The preferred treatment for HIV can reduce cancer incidence among infected individuals, a new study shows. However, on a more sobering note, even individuals for whom the therapy is successful retain elevated rates of cancer over those who are not infected.
Antiretroviral therapy, a breakthrough treatment for HIV infection, suppresses the levels of circulating HIV viral particles in the blood. When it works, it results in radical improvement in health and life expectancy for HIV-positive individuals.
New confirmation, at least with respect to cancer, comes in the form of a very large study comparing health outcomes of 42,441 HIV-positive U.S. armed-forces veterans with 104,712 HIV-negative vets over a 16-year period between 1999 and 2015. The new study was "the first to examine the effects of prolonged periods of viral suppression and potential cancer prevention benefits," says Stanford population-health scientist Lesley Park, PhD, of the study, which was funded by the National Institutes of Health, led by Park and published in Annals of Internal Medicine.
Some 9 percent of the HIV-positive veterans followed in the study eventually contracted cancer of one type or another, as opposed to 6.8 percent of uninfected participants. Drilling down, the investigators observed substantially lower cancer rates among HIV-infected individuals who had achieved long-term viral suppression than among those who hadn't.
More than half of the HIV-positive individuals in the study achieved long-term viral suppression at some point. But even among HIV-positive patients who had attained long-term viral suppression, overall cancer rates remained about 50 percent higher than those of uninfected veterans.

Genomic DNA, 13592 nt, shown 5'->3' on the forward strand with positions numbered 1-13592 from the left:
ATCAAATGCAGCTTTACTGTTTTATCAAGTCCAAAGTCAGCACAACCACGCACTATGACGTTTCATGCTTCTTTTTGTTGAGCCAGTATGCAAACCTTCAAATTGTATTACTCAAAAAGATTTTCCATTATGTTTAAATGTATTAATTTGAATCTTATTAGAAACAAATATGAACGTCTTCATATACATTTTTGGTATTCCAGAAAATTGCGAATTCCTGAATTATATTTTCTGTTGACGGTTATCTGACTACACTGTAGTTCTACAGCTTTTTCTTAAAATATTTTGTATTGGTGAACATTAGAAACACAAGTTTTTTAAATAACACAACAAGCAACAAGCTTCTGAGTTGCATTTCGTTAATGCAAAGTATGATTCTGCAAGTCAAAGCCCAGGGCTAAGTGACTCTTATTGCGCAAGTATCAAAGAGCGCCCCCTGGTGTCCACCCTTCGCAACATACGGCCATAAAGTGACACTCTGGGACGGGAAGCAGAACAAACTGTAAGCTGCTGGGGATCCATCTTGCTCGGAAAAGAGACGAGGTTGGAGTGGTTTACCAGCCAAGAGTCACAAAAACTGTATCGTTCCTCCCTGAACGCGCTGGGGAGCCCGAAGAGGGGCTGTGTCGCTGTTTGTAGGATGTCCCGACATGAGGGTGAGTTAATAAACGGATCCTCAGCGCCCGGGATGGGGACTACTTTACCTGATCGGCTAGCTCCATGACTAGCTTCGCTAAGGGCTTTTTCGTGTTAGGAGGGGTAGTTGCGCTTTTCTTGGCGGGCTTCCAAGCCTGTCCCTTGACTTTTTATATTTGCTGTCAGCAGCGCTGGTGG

In prior work, Park and her colleagues have shown that the prevalence of oncogenic, or cancer-causing, viral infections is extraordinarily high among people infected with HIV. In the new study, successful antiretroviral therapy profoundly improved the prognosis for such people. Rates of certain virally induced cancers whose occurrence in an HIV-positive individual is sufficient to confer an AIDS diagnosis (for example, Kaposi sarcoma, non-Hodgkin lymphoma or invasive cervical cancer) plummeted among those HIV-positive veterans whose antiretroviral therapy had succeeded in inducing long-term viral suppression.
Meanwhile, HIV-positive veterans lacking any such suppression developed these cancers at more than 20 times the rate of uninfected veterans. Still, even HIV-infected veterans attaining long-term suppression developed such cancers more than twice as often as uninfected vets did.
The study also showed drops in rates of several cancers that, while not specifically considered markers of AIDS, are associated with viral causation (for example, melanoma, leukemia and cancer of the lung or larynx). Absent long-term viral suppression, HIV-positive patients developed these cancers at nearly four times the rate of uninfected individuals; among those with long-term suppression, the rate was below three times that of uninfected people.
One upshot of the study, according to Park: "Clinicians and patients should be even more motivated to adhere to treatment to achieve long-term viral suppression."
Image of HIV virus by National Institute of Allergy and Infectious Diseases, NIH